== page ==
Crosswinds Press 2022
A fictionary – meaning cautionary, if fictional – tale about a perilous path of a stubborn music manager who wants to luck out against all odds. But will he?
It doesn’t require a professional to assume that not all that glitters is gold and that there’s an unglamorous side – inside – to every nugget coming into the light. Still, Jack Bernstein, the protagonist of this book, is a master of his trade who’s ready to work hard enough to make any talented shit shine brightly – ready to clean any act, including his own, to make people see an artist’s preciousness – only to usually come up short once his charges decide to pursue success under the guidance of a less scrupulous, yet more prominent, shark of the scene. Such a failure befell Bernstein not once but twice, and the third round might well be the charm – only Jack’s latest protégés seem to combine a blessing and a curse, what with their familial links to a local mafioso. Here’s the intrigue driving, together with drugs which fueled many of the late ’60s – early ’70s cultural efforts, “Queensborough Rock” across three hundred pages of juicy prose, and the major part of the intrigue are Stephen Shaiken’s characters.
The writer, a specialist in criminal law rather than a showbiz mover and shaker, happened to try and present someone he promoted to a prominent record label – but though this is where the similarities between Shaiken and his hero begin and end, Stephen was able to infuse the young rock ‘n’ roll manager’s persona with ultimate veracity to render Bernstein’s interior motives and external quirks sound and alluring. As a result, it’s not solely a story that turns the read into a page-turner; the traits and often strange behavior of Jack’s friends are just as riveting. However, let alone pals and acquaintances – even Bernstein’s old automobile and humble abode have characters of their own! And, of course, there’s music to color the events, a perfect soundtrack to a long-gone, yet fondly remembered, era of experience replacing innocence – on both societal and individual levels, because Jack’s mental and physical grip on the proceedings unfolding before the reader’s eye grows strong in almost no time, the tome spanning roughly 15 months – not counting a bit of flashback which is needed to show how protagonist arrived at the moment of taking a demo to a record company – a short term that will find Bernstein getting low on funds and spirit and high on hope on dope, but invariably on the solid ground of a titular borough the youngster knows and loves, and is loath to leave for the promised land of Manhattan.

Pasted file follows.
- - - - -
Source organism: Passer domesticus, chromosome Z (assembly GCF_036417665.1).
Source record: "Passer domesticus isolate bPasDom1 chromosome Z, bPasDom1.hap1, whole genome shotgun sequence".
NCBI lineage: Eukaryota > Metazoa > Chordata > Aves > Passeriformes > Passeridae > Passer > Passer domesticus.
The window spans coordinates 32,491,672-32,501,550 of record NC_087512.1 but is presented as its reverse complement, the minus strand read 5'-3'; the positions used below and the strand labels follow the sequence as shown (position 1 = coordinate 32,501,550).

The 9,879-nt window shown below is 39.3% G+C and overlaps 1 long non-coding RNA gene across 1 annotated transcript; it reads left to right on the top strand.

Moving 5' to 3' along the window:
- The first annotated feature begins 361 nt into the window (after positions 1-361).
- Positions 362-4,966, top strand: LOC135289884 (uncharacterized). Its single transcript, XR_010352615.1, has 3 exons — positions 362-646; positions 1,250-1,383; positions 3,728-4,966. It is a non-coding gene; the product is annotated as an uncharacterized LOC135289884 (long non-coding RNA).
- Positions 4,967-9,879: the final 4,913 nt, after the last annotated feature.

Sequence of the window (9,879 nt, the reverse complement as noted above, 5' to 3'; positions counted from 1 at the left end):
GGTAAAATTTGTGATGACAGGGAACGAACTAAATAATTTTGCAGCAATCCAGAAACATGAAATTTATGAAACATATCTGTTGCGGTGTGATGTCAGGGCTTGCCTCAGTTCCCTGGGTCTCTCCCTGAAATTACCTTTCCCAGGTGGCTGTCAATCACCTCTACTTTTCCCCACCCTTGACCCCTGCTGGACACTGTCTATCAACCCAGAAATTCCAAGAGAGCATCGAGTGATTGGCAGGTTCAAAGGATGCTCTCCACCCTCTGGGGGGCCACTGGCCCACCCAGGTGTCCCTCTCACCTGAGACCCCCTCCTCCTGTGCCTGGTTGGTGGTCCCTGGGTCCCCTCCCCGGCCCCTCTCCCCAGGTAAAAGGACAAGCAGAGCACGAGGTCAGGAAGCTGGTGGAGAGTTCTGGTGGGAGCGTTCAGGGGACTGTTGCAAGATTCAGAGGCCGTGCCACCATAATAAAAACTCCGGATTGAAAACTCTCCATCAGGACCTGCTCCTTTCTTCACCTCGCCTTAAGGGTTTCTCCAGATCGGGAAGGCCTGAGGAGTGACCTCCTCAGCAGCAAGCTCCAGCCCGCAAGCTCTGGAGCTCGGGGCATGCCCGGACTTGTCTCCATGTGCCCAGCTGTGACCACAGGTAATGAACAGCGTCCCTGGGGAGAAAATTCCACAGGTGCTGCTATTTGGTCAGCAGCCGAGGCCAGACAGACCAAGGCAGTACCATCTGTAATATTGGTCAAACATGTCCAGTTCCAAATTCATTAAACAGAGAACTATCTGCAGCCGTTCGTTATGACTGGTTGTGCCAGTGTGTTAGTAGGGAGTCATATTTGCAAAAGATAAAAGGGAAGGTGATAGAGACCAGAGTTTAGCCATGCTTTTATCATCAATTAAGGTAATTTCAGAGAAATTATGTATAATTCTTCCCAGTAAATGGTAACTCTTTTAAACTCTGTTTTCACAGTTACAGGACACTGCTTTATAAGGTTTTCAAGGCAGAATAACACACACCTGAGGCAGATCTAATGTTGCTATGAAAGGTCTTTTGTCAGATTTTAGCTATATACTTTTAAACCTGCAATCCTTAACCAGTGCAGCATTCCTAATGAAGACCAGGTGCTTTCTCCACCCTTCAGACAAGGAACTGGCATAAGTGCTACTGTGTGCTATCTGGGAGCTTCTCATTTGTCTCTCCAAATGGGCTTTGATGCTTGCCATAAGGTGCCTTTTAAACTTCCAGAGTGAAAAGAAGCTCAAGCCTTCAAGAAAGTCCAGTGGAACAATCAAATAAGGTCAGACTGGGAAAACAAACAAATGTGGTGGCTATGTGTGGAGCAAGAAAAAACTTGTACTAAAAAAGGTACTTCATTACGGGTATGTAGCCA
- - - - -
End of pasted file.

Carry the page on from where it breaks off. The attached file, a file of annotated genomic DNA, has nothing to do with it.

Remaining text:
As concocted by Stephen’s mind, one which is familiar with those high and lows, “a rock and roll novel like no other” perfectly balances mirth and grief, misadventures and fruits of perseverance; it’s as intense as it is charming in every little detail that’s still gritty despite getting refracted through the lens of nostalgia – which feels like the proper reason for this volume being simultaneously so piquantly quaint and somewhat relevant – and geography, a virtual map possibly not as important to the non-NYC reader as it is to the author and his hero. Here’s the reason why “Queensborough Rock” does rock, delivering punches and serving up tears in equal measure; here’s the reason why these pages provide a manual on survival in the business and life as a whole – and on deriving delights out of existential plane.